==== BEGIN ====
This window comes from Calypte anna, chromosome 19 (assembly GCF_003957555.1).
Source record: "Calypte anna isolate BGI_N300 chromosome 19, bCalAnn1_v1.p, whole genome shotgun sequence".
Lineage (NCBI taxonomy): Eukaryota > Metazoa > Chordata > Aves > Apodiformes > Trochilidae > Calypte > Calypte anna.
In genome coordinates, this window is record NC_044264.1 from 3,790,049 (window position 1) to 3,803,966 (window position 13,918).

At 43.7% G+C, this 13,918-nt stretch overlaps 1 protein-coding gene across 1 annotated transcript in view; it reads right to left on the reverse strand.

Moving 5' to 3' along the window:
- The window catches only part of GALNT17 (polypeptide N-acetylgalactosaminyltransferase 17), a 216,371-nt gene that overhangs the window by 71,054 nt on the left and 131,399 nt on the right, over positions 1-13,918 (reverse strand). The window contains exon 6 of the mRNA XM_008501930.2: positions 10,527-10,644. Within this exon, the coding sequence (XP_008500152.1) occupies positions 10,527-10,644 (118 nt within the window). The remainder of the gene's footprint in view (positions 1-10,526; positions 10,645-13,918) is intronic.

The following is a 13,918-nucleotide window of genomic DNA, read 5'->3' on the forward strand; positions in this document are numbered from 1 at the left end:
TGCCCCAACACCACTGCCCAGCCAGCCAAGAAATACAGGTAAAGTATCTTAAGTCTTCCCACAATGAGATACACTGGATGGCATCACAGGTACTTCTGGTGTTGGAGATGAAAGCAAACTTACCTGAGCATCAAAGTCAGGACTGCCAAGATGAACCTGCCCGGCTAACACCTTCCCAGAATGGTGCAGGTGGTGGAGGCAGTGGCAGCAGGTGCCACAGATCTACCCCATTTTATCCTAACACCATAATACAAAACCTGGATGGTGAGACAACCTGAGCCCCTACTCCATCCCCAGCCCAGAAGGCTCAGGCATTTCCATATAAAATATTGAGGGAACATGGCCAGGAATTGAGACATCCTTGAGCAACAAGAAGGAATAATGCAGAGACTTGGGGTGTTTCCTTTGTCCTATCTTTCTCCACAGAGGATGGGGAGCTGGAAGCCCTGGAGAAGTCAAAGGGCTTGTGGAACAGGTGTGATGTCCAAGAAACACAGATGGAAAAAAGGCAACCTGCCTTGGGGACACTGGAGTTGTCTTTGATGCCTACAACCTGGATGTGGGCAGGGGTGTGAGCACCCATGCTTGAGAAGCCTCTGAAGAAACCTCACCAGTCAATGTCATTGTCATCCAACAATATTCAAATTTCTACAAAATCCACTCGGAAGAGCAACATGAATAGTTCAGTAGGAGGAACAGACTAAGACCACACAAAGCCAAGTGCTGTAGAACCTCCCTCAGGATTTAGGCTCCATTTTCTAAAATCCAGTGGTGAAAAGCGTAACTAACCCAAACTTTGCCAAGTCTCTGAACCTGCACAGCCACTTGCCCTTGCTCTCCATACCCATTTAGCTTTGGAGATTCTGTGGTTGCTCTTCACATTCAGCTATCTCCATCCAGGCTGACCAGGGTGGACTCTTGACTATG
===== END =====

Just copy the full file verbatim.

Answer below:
This window comes from Calypte anna, chromosome 19 (assembly GCF_003957555.1).
Source record: "Calypte anna isolate BGI_N300 chromosome 19, bCalAnn1_v1.p, whole genome shotgun sequence".
Lineage (NCBI taxonomy): Eukaryota > Metazoa > Chordata > Aves > Apodiformes > Trochilidae > Calypte > Calypte anna.
In genome coordinates, this window is record NC_044264.1 from 3,790,049 (window position 1) to 3,803,966 (window position 13,918).

At 43.7% G+C, this 13,918-nt stretch overlaps 1 protein-coding gene across 1 annotated transcript in view; it reads right to left on the reverse strand.

Moving 5' to 3' along the window:
- The window catches only part of GALNT17 (polypeptide N-acetylgalactosaminyltransferase 17), a 216,371-nt gene that overhangs the window by 71,054 nt on the left and 131,399 nt on the right, over positions 1-13,918 (reverse strand). The window contains exon 6 of the mRNA XM_008501930.2: positions 10,527-10,644. Within this exon, the coding sequence (XP_008500152.1) occupies positions 10,527-10,644 (118 nt within the window). The remainder of the gene's footprint in view (positions 1-10,526; positions 10,645-13,918) is intronic.

The following is a 13,918-nucleotide window of genomic DNA, read 5'->3' on the forward strand; positions in this document are numbered from 1 at the left end:
TGCCCCAACACCACTGCCCAGCCAGCCAAGAAATACAGGTAAAGTATCTTAAGTCTTCCCACAATGAGATACACTGGATGGCATCACAGGTACTTCTGGTGTTGGAGATGAAAGCAAACTTACCTGAGCATCAAAGTCAGGACTGCCAAGATGAACCTGCCCGGCTAACACCTTCCCAGAATGGTGCAGGTGGTGGAGGCAGTGGCAGCAGGTGCCACAGATCTACCCCATTTTATCCTAACACCATAATACAAAACCTGGATGGTGAGACAACCTGAGCCCCTACTCCATCCCCAGCCCAGAAGGCTCAGGCATTTCCATATAAAATATTGAGGGAACATGGCCAGGAATTGAGACATCCTTGAGCAACAAGAAGGAATAATGCAGAGACTTGGGGTGTTTCCTTTGTCCTATCTTTCTCCACAGAGGATGGGGAGCTGGAAGCCCTGGAGAAGTCAAAGGGCTTGTGGAACAGGTGTGATGTCCAAGAAACACAGATGGAAAAAAGGCAACCTGCCTTGGGGACACTGGAGTTGTCTTTGATGCCTACAACCTGGATGTGGGCAGGGGTGTGAGCACCCATGCTTGAGAAGCCTCTGAAGAAACCTCACCAGTCAATGTCATTGTCATCCAACAATATTCAAATTTCTACAAAATCCACTCGGAAGAGCAACATGAATAGTTCAGTAGGAGGAACAGACTAAGACCACACAAAGCCAAGTGCTGTAGAACCTCCCTCAGGATTTAGGCTCCATTTTCTAAAATCCAGTGGTGAAAAGCGTAACTAACCCAAACTTTGCCAAGTCTCTGAACCTGCACAGCCACTTGCCCTTGCTCTCCATACCCATTTAGCTTTGGAGATTCTGTGGTTGCTCTTCACATTCAGCTATCTCCATCCAGGCTGACCAGGGTGGACTCTTGACTATG